Scheduled sex and the pressure to perform when trying to get pregnant may lead to impotence and infidelity in some men.
The ScoopDo you get a text every time you ovulate? Does your partner? This kind of "precision baby-making" may boost your chances of getting pregnant, but a study found that men under pressure to perform when trying to conceive may be more apt to experience impotence—and more likely to cheat on their partners.
In the study of over 400 men actively trying to start a family, after six months of "timed intercourse" or calculating when to have sex based on a woman's ovulation and optimal fertility window, at least four out of 10 men suffered erectile dysfunction or impotence—and many more tried to avoid having sex with their partners at the allotted time, the UK Daily Mail reports.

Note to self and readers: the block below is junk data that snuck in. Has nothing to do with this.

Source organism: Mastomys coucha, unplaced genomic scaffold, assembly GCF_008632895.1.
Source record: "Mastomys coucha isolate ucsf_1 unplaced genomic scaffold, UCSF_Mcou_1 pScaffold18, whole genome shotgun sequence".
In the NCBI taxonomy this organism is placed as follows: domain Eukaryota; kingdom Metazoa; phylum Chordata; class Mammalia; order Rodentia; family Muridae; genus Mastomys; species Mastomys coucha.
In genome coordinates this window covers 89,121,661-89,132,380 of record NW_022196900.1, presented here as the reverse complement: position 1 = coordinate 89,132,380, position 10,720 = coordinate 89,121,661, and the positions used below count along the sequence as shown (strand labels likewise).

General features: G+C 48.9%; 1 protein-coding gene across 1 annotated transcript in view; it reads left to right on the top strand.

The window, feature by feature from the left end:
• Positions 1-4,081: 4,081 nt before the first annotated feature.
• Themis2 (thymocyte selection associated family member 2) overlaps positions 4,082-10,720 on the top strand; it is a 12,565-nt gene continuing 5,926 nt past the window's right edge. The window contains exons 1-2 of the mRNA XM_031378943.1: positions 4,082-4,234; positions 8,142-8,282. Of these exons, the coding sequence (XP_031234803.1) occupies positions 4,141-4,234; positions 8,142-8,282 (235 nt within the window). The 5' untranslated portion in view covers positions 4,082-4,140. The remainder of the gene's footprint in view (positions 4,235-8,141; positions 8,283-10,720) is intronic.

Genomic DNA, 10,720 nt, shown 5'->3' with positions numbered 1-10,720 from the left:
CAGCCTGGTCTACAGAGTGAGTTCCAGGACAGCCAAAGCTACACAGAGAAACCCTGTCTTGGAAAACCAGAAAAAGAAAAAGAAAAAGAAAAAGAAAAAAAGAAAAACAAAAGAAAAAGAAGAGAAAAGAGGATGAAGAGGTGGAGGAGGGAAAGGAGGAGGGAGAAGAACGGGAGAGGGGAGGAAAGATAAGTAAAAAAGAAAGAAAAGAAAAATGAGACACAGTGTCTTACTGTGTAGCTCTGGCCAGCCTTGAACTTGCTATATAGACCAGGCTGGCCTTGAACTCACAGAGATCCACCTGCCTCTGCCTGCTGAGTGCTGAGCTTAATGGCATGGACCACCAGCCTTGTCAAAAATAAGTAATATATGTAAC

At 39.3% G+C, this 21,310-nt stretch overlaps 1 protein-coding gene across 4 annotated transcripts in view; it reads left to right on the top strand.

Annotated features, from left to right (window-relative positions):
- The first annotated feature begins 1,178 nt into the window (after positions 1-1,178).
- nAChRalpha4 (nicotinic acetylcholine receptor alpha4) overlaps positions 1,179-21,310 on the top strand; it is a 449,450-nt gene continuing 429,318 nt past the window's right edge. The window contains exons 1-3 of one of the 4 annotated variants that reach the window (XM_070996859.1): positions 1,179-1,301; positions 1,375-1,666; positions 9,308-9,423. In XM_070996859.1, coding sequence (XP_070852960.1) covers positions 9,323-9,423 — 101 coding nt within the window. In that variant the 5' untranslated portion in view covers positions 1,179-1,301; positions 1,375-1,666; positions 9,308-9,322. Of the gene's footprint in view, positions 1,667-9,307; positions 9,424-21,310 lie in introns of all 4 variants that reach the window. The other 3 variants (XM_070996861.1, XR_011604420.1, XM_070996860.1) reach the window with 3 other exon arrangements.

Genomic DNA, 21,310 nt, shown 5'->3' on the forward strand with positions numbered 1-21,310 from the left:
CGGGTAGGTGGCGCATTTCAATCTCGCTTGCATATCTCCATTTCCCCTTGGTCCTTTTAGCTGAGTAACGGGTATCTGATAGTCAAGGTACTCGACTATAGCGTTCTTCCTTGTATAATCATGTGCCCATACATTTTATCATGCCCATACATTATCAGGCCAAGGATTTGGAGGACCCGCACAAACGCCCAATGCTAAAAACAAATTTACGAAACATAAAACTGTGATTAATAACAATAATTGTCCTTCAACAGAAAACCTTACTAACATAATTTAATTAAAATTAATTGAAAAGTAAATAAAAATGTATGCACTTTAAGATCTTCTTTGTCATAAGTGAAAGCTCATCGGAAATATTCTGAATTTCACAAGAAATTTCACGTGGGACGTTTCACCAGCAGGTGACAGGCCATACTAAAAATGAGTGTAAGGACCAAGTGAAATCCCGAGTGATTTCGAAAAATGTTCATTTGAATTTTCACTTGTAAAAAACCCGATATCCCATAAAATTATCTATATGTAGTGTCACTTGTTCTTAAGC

Perhaps even more disturbingly, one in 10 men admitted to extramarital affairs at the same time as their conception efforts, claiming this action was the result of performance pressure with their partners.
Science can at least offer a plausible explanation for the impotence part: when men feel stressed or pressured, they tend to release more cortisol, a stress hormone that reduces testosterone levels (one of the main hormones responsible for libido and sexual function in men). A scientific explanation for cheating? Researchers still don't have one.
Studies like this may not reflect the reality of your baby-making efforts, but if conception sex feels more robotic and less satisfying, a short break may be a good way to bring back the fun of making love—for both of you. After every three months of trying, researchers advise couples to consider a little vacation from scheduled sex as a way to keep stress levels to a minimum.